Matters at home drifted back to their old state; the successes in the war forthwith evoked disorders in the City. Gaius Terentilius Harsa was a tribune of the plebs that year.
Thinking that the absence of the consuls afforded a good opportunity for tribunitian agitation, he spent several days in haranguing the plebeians on the overbearing arrogance of the patricians.
In particular he inveighed against the authority of the consuls as excessive and intolerable in a free commonwealth, for whilst in name it was less invidious, in reality it was almost more harsh and oppressive than that of the kings had been, for now, he said, they
had two masters instead of one, with uncontrolled, unlimited powers, who, with nothing to curb their licence, directed all the threats and penalties of the laws against the plebeians.
To prevent this unfettered tyranny from lasting for ever, he said he would propose an enactment that a commission of five should be appointed to draw up in writing the laws which regulated the power of the consuls. Whatever jurisdiction over themselves the people gave the consul, that and that only was he to exercise; he was not to regard his own licence and caprice as law.
When this measure was promulgated, the patricians were apprehensive lest in the absence of the consuls they might have to accept the yoke. A meeting of the senate was convened by Q. Fabius, the prefect of the City. He made such a violent attack upon the proposed law and its author, that the threats and intimidation could not have been greater even if the two consuls had been standing by the tribune, threatening his life.
He accused him of plotting treason, of seizing a favourable moment for compassing the ruin of the commonwealth. ‘Had the gods,’ he continued, ‘given us a tribune like him last year, during the pestilence and the war, nothing could have stopped him.
After the death of the two consuls, whilst the State was lying prostrate, he would have passed laws, amid the universal confusion, to deprive the commonwealth of the power of the consuls, he would have led the Volscians and Aequi in an attack on the City.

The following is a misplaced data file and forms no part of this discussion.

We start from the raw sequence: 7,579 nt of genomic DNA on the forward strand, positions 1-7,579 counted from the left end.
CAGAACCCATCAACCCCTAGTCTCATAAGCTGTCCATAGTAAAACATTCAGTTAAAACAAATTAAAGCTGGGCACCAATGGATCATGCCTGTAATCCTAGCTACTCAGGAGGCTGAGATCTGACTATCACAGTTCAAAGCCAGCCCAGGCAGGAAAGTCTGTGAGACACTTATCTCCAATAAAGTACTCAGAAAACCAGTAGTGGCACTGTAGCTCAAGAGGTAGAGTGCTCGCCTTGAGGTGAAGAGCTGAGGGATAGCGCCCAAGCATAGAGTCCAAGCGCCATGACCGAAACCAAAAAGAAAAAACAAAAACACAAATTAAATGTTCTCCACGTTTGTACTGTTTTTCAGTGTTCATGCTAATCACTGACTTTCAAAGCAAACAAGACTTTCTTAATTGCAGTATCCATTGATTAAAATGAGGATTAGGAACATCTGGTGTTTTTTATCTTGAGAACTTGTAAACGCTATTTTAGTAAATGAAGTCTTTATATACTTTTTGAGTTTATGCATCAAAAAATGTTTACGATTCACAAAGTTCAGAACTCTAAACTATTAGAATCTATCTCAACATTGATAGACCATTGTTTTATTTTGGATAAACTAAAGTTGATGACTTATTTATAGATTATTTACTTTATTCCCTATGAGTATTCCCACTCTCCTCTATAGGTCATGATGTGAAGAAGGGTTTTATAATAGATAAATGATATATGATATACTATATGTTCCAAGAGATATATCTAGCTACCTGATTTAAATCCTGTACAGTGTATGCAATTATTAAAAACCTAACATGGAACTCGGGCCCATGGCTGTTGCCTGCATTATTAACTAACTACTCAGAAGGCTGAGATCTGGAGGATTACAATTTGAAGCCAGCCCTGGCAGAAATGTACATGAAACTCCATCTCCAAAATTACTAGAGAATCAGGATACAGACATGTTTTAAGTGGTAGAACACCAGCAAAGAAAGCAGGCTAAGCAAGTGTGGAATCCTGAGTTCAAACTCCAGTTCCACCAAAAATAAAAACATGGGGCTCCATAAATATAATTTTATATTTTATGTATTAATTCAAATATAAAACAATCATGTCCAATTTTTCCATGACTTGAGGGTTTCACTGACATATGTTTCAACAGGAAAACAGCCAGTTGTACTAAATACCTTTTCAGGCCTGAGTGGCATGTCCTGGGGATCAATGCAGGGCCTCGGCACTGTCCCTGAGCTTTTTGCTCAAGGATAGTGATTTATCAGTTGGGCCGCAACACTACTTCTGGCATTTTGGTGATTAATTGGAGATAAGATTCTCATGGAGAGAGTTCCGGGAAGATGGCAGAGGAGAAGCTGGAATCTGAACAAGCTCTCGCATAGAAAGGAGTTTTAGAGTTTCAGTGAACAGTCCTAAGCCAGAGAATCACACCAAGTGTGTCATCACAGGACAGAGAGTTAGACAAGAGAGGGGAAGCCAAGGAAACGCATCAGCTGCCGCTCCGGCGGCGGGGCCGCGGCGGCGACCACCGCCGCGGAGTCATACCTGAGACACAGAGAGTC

Why, surely it is open to him to impeach the consuls for whatever tyranny or cruelty they may have been guilty of towards any citizen, to bring them to trial before those very judges, one of whom had been their victim.
His action was making —not the authority of the consuls, but —the power of the tribunes odious and intolerable, and after being exercised peaceably and in harmony with the patricians, that power was now reverting to its old evil practices.’ As to Terentilius, he would not dissuade him from continuing as he began.
‘As to you,’ said Fabius, ‘the other tribunes, we beg you to reflect that in the first instance your power was conferred upon you for the assistance of individual citizens, not for the ruin of all; you have been elected as the tribunes of the plebs, not as the enemies of the patricians. To us it is distressing, to you it is a source of odium that the commonwealth should be thus attacked while it is without its head.
You will not impair your rights, but you will lessen the odium felt against you if you arrange with your colleague to have the whole matter adjourned till the arrival of the consuls. Even the Aequi and Volscians, after the consuls had been carried off by the epidemic last year, did not harass us with a cruel and ruthless war.’
The tribunes came to an understanding with Terentilius and the proceedings were ostensibly adjourned, but, as a matter of fact, abandoned. The consuls were immediately summoned home.